Boris Savelev (b.1946) is a Ukranian-born Russian photographer famed for his shadowed images of ordinary street scenes and the figures that inhabit them throughout a time of great transition during and following the Cold War and the collapse of the Soviet Union. He can be regarded as one of the most important photographers working in modern-day Russia.
Hailing from the Western city of Chernovitz as part of a great photographic generation alongside figures such as Vyacheslav Tornovetsky and Sergei Lopatiuk, Savelev began in the exclusively-available black & white film and worked with minimal forms as well as dark tones of colour and light to create his starkly realistic view of the streets he walked in his adopted Moscow. Savelev went on to incorporate colour following the invention of colour film in the early 1980’s and now utilises a mixture of digital and analogue forms of photography.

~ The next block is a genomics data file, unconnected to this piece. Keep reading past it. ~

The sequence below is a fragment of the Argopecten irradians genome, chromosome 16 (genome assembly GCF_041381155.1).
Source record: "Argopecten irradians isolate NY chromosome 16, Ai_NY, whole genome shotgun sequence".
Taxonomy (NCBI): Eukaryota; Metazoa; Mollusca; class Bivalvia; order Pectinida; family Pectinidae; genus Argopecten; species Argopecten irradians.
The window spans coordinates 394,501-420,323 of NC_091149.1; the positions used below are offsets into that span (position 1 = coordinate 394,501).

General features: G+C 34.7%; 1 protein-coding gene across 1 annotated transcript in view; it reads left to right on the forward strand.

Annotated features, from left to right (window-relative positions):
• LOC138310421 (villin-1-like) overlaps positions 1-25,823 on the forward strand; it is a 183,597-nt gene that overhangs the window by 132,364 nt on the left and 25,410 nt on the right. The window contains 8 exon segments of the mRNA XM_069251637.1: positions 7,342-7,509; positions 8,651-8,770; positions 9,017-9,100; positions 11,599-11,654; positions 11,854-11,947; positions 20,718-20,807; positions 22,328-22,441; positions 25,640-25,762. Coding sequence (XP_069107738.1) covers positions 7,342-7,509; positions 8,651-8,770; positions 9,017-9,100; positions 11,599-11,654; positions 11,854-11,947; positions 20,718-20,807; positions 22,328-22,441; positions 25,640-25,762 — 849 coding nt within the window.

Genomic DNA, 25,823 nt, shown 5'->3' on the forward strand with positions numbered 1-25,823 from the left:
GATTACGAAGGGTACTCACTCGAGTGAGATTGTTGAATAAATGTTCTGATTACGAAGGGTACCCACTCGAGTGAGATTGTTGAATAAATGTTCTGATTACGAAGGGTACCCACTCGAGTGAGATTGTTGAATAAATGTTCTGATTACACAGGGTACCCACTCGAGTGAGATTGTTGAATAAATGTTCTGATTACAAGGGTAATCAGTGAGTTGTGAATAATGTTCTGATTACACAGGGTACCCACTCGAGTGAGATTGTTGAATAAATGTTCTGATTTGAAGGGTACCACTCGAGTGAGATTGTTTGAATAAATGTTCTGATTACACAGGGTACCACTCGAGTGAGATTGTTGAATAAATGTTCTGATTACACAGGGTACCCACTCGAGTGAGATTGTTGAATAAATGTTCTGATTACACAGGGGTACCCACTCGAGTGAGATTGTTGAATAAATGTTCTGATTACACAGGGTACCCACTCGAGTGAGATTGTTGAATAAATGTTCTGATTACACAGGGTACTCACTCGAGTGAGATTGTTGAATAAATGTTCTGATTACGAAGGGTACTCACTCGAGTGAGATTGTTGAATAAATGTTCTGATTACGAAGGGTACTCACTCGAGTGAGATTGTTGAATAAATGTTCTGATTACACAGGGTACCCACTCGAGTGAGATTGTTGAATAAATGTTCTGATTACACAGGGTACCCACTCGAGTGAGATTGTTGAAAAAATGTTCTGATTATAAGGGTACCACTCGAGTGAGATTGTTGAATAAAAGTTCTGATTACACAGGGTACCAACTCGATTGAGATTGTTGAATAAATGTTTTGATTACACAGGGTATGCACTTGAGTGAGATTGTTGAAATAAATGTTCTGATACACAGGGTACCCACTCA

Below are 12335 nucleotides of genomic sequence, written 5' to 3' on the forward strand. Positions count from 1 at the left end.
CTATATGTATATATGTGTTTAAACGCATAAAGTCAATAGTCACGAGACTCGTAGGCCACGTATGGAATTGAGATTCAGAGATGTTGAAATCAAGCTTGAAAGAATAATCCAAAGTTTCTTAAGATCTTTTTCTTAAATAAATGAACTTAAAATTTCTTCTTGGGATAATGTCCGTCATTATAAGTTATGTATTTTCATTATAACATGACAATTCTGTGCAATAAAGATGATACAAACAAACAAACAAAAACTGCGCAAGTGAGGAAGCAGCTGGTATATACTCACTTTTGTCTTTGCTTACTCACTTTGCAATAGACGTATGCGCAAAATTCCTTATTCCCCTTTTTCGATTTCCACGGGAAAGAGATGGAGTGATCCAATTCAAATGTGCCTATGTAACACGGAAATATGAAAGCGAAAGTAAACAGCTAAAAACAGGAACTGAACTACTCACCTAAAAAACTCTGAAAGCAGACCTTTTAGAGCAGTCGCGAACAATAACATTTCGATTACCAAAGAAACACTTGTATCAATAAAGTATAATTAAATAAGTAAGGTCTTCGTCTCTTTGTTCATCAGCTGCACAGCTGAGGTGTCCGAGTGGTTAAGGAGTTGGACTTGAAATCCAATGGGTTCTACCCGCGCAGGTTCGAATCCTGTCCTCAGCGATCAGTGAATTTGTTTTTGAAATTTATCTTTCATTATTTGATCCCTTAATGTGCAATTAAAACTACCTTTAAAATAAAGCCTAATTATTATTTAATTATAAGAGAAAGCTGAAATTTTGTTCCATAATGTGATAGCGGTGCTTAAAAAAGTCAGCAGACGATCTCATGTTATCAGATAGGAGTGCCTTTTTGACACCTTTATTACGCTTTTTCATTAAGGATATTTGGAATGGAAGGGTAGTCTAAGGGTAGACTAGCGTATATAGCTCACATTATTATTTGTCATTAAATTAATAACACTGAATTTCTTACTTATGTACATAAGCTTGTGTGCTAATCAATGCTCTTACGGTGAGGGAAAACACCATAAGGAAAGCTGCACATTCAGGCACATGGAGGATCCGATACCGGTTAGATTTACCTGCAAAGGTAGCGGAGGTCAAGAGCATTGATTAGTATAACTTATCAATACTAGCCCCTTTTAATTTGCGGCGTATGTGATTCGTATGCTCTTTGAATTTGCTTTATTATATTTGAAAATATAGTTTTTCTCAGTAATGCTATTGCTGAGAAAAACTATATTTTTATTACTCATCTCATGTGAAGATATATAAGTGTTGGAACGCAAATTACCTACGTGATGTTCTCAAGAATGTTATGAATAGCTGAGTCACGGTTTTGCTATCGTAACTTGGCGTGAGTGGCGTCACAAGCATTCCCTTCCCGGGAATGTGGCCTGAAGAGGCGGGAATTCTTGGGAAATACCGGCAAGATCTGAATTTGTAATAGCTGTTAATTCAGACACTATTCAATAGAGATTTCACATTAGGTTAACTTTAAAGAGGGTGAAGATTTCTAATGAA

These latest offerings are facilitated by the technology of Factum Arte, with director Adam Lowe first meeting Savelev in 1995 – marking the beginning of a long creative relationship. Savelev’s journey of photographic exploration through printing methods such as gum bichromate, Kallitype, and through pigment transfer has culminated in his exclusive partnership with Factum and Factum's Head of Printing Rafa Rachewsky. Using the specialist flat-bed printer available in the Madrid workshop, much of Savelev’s modern work is printed on gesso-coated aluminium; a material that complements the deep shadows present in his work as well as the multiple tonal layers involved in their production, with the photographer personally involved in every print himself.
A film by © Óscar Parasiego for Factum Arte